This multicenter clinical study found that for patients with FIGO stage cervical cancer IB3 and IIA2, NACT + RS therapy is not inferior to direct surgery, and sensitivity to NACT is not a factor affecting the prognosis of non-responders, while follow-up adjuvant therapy is a factor. Additionally, among patients who are insensitive to NACT, it is proposed for the first time that for patients at an intermediate or a high risk, continuing chemotherapy after surgery may be a treatment option with good prognosis and clinical application prospects. In a follow-up study, we will further conduct a prospective randomized controlled study with a higher level of evidence for this group of patients to provide a clinical basis for more effective treatment methods for this group of patients with refractory locally advanced cervical cancer.
Availability of data and materials
The datasets supporting the conclusions of this article are included within the article and its additional file, further inquiries can be directed to the corresponding author.
Body mass index
Concurrent platinum-based chemoradiation
International Federation of Gynecology and Obstetrics
Progression free survival
Primary surgery treatment
Response Evaluation Criteria in Solid Tumors
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The authors would like to thank all those who participated in this study, including experimental designers, medical personnel and data follow-up personnel in 28 centers.
This work was supported by the National Key Technology Research and Developmental Program of China (2022YFC2704400; 2022YFC2704403), Clinical Medical Research Center for Obstetrical and Gynecological Diseases (2015BAI13B05), the National Key Technology R&D Program of China (2019YFC1005200, 2019YFC1005202), Health and Family Planning Commission of Hubei Province (WJ2019M127), and Research Projects of Tongji Hospital (2022B02).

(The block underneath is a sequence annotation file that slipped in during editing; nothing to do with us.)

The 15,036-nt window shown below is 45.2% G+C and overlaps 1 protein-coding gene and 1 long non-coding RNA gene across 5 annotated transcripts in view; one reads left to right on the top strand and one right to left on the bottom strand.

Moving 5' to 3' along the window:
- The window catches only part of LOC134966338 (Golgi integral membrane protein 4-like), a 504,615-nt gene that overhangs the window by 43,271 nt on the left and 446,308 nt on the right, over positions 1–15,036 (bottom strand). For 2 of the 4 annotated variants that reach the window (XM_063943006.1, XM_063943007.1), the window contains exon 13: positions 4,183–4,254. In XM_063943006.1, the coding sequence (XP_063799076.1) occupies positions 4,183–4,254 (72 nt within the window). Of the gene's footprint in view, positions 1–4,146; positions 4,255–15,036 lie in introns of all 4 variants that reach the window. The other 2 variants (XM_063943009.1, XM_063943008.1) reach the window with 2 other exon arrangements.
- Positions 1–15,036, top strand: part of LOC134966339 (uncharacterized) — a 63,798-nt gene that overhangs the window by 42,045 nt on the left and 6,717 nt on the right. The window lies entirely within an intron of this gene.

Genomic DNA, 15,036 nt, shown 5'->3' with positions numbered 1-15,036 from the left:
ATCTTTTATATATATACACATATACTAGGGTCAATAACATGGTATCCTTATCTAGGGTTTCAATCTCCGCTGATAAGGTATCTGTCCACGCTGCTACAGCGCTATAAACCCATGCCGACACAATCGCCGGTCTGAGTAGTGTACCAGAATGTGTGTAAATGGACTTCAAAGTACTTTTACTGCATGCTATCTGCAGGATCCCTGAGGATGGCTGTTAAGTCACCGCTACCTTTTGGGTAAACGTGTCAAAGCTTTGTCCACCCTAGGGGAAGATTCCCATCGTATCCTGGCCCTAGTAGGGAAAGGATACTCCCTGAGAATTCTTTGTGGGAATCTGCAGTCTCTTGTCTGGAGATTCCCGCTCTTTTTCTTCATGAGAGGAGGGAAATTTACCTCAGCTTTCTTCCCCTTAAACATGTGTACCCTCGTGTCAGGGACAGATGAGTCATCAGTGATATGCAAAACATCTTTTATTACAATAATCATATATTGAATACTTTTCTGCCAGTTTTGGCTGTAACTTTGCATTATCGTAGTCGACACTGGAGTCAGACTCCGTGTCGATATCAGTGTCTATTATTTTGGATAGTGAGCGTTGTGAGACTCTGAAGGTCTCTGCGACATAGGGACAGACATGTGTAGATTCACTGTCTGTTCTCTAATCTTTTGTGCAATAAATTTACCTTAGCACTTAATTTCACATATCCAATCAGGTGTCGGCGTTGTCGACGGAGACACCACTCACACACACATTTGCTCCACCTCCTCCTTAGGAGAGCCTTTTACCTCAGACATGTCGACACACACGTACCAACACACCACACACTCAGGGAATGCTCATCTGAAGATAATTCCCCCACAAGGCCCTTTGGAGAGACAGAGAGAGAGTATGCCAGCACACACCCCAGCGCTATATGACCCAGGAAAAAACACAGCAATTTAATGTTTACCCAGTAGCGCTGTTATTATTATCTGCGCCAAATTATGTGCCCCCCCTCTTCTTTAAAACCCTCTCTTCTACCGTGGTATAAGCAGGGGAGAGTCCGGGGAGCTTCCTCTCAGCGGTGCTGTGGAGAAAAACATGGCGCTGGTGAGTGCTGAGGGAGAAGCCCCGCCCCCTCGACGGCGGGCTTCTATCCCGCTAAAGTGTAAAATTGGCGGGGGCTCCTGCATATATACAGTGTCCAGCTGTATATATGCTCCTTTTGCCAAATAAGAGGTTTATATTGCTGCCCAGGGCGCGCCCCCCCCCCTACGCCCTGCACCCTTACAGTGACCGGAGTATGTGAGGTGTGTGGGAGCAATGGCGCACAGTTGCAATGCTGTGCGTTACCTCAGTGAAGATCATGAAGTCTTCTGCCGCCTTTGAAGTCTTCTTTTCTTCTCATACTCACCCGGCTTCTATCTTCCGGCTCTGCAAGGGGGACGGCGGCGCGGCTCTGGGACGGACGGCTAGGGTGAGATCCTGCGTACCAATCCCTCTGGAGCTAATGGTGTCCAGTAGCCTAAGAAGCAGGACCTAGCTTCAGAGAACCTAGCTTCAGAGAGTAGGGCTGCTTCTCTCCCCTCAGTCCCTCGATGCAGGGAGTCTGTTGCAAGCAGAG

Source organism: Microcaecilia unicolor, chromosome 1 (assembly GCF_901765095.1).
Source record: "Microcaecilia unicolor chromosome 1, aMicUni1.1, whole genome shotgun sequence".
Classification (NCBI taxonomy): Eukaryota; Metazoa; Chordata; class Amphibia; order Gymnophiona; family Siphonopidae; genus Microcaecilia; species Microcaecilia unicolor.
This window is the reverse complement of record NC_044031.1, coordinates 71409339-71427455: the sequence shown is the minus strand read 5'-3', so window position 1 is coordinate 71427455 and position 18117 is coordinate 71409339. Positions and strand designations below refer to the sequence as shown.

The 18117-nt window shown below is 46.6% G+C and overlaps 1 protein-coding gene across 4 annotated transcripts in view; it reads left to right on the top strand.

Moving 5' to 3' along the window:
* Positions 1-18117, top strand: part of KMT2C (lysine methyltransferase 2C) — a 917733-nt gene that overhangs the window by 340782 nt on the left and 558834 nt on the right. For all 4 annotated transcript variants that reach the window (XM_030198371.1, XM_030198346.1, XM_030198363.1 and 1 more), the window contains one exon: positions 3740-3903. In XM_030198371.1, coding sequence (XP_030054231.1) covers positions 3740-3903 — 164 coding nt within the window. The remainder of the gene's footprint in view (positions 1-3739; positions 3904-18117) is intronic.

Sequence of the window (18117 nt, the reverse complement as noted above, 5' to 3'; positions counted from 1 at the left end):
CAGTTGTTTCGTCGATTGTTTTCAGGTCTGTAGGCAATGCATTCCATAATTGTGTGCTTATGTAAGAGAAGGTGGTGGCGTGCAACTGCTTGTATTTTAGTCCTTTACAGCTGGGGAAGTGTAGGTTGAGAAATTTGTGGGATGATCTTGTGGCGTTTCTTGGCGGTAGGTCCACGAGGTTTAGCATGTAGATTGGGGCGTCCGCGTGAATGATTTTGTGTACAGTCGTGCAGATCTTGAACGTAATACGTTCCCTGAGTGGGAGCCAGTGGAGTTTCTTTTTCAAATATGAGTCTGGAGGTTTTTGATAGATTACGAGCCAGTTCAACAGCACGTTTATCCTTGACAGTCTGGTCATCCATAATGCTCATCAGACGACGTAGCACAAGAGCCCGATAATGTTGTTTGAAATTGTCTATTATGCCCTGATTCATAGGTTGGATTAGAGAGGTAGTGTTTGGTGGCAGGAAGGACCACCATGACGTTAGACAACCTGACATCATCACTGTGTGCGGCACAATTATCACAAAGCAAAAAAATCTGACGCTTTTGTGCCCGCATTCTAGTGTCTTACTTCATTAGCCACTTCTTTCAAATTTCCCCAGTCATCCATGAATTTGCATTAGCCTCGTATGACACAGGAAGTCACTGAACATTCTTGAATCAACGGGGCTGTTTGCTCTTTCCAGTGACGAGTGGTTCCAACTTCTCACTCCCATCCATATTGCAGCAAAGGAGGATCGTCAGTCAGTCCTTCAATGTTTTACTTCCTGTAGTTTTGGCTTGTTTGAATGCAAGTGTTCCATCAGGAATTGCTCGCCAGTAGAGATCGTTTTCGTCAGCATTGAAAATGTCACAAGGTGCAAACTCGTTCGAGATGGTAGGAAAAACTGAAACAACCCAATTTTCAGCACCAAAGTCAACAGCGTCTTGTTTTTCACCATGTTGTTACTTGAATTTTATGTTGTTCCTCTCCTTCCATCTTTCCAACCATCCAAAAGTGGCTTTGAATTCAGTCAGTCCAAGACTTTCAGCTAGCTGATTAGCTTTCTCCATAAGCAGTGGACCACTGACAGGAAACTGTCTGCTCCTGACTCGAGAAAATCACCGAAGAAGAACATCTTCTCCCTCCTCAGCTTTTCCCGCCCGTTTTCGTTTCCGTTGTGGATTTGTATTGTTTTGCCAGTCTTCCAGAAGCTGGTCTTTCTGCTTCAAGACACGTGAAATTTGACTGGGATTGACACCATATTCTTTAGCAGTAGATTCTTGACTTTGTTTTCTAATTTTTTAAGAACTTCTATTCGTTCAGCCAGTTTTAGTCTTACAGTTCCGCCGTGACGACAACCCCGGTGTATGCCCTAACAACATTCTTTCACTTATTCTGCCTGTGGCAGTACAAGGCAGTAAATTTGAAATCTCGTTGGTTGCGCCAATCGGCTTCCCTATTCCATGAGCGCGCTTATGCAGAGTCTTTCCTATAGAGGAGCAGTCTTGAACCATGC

Yingjie Hu, Yingyan Han and Yuanming Shen contributed equally to this work.
Authors and Affiliations
Department of Gynecology and Obstetrics, Tongji Hospital, Tongji Medical College, Huazhong University of Science and Technology, Wuhan, Hubei, China
Yingjie Hu, Yingyan Han, Jing Chen, Yaheng Chen, Ding Ma & Kezhen Li
Department of Gynecologic Oncology, Women’s Hospital, School of Medicine, Zhejiang University, Hangzhou, Zhejiang, China
Yuanming Shen, Weiguo Lv, Xing Xie & Hui Wang
Department of Gynecologic Oncology, Hunan Cancer Hospital/The Affiliated Cancer Hospital of Xiangya School of Medicine, Central South University, Changsha, Hunan, China
Department of Gynecology, The First Affiliated Hospital of Chongqing Medical University, Chongqing, China
Department of Gynecology and Obstetrics, The Third Xiangya Hospital of Central South University, Changsha, Hunan, China
Department of Obstetrics and Gynaecology, Renmin Hospital of Wuhan University, Wuhan, Hubei, China